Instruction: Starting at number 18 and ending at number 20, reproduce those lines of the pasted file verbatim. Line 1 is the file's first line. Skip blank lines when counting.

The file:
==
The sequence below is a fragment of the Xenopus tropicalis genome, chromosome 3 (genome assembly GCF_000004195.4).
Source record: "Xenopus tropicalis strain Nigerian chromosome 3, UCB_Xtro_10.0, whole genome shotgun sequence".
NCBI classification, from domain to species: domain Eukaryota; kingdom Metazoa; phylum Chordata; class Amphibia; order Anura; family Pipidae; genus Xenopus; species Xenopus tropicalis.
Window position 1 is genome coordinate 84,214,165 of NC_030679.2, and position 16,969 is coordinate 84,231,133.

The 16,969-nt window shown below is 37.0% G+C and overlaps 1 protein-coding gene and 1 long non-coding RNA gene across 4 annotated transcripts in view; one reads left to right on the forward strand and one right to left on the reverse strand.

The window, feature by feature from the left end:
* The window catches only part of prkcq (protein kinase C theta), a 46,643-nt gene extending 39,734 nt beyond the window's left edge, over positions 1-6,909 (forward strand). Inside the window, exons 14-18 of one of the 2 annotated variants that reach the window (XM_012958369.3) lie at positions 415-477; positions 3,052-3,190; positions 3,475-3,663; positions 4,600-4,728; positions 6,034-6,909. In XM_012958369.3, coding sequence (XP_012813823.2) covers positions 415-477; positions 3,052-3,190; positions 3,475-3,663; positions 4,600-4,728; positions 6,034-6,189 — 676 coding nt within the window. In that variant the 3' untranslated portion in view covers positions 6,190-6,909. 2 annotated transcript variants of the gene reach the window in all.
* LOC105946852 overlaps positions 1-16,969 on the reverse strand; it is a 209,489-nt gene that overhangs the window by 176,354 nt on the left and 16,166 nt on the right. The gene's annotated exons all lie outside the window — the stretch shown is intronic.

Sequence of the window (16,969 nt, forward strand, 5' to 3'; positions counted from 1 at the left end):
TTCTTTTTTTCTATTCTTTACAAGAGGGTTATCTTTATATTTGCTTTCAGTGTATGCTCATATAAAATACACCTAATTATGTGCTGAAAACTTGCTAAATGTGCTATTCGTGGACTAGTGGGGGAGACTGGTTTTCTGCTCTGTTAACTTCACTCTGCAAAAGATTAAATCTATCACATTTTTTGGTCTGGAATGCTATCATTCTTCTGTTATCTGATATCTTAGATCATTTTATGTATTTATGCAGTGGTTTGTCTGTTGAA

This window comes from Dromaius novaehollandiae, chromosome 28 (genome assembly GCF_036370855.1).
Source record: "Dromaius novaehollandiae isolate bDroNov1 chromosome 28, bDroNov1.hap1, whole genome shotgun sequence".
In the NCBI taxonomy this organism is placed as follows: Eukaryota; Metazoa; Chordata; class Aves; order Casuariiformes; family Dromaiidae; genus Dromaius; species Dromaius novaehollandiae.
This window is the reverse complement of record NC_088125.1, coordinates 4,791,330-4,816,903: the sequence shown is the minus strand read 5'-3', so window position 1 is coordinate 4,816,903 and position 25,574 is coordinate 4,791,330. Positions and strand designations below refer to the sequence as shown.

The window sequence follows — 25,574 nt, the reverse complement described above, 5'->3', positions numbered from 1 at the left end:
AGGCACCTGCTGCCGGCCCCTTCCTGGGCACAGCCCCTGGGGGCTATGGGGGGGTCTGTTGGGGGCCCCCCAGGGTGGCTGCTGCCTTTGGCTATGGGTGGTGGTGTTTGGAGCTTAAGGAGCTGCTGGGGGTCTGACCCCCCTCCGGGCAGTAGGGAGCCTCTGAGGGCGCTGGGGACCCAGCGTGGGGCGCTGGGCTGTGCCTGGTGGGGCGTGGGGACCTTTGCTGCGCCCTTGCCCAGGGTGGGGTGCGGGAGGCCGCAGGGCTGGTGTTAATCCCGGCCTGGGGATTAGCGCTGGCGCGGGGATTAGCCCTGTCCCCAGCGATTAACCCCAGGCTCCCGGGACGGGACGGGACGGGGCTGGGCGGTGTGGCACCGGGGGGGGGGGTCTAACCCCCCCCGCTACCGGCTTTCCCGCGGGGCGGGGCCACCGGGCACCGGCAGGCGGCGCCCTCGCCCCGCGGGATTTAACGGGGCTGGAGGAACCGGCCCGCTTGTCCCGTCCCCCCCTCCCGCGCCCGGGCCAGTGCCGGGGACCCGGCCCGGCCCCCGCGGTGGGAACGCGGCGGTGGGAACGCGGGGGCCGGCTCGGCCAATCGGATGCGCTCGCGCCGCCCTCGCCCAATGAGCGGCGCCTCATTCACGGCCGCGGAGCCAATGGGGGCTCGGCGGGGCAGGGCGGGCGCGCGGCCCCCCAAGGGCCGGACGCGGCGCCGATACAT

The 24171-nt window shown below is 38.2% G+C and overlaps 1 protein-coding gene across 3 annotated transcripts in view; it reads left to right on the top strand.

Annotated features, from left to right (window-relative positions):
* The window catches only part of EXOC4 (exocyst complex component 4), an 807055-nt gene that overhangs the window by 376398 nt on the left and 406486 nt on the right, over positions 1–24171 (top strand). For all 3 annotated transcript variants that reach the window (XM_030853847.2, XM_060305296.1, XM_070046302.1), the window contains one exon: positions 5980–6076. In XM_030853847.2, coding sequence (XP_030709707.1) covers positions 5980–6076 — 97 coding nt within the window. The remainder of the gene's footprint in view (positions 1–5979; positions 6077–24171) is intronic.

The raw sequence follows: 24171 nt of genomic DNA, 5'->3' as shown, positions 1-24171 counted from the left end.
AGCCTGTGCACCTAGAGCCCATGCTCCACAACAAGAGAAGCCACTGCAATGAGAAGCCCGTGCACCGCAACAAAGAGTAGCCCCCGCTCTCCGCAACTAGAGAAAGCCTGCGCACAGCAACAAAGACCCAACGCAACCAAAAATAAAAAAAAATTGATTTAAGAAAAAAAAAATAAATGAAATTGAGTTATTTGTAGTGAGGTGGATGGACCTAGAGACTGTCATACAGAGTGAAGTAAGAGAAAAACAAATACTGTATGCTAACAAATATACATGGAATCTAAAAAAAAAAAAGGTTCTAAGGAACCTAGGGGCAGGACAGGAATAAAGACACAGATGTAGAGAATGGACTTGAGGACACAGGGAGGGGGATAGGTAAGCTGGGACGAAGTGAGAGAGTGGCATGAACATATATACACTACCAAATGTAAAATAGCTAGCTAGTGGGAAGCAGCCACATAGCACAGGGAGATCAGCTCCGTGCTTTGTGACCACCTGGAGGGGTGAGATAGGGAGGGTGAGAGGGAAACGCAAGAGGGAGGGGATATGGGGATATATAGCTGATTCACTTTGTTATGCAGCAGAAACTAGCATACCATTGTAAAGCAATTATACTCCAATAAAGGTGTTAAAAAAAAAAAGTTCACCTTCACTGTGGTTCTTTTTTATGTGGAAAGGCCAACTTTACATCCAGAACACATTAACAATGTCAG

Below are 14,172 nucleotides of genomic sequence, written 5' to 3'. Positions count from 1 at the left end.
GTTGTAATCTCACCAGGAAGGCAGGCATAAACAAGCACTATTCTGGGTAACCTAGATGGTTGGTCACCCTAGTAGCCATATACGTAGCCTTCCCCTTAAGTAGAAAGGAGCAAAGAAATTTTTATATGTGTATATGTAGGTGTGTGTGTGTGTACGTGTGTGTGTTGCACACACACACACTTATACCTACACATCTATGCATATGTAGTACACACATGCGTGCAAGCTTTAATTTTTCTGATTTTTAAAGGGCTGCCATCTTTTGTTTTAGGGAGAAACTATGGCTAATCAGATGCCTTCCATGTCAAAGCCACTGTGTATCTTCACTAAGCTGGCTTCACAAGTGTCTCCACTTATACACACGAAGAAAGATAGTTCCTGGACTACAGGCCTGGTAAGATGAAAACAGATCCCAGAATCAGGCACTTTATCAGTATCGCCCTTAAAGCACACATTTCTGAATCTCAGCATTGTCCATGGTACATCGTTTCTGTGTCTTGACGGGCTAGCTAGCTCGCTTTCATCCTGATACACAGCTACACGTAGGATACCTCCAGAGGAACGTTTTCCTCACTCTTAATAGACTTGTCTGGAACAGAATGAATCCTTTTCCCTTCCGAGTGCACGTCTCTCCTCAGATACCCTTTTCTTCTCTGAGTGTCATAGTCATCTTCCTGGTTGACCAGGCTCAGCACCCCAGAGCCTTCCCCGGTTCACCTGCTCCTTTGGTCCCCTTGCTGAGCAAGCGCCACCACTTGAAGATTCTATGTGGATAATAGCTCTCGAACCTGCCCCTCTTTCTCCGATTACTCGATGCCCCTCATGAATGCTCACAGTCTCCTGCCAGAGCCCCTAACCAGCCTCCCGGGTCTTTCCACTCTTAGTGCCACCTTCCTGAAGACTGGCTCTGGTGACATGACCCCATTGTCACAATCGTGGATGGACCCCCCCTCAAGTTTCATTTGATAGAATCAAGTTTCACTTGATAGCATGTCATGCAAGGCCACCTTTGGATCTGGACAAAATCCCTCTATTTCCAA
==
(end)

Annotated features, from left to right (window-relative positions):
* The window catches only part of EXOC4 (exocyst complex component 4), an 807055-nt gene that overhangs the window by 376398 nt on the left and 406486 nt on the right, over positions 1–24171 (top strand). For all 3 annotated transcript variants that reach the window (XM_030853847.2, XM_060305296.1, XM_070046302.1), the window contains one exon: positions 5980–6076. In XM_030853847.2, coding sequence (XP_030709707.1) covers positions 5980–6076 — 97 coding nt within the window. The remainder of the gene's footprint in view (positions 1–5979; positions 6077–24171) is intronic.

The raw sequence follows: 24171 nt of genomic DNA, 5'->3' as shown, positions 1-24171 counted from the left end.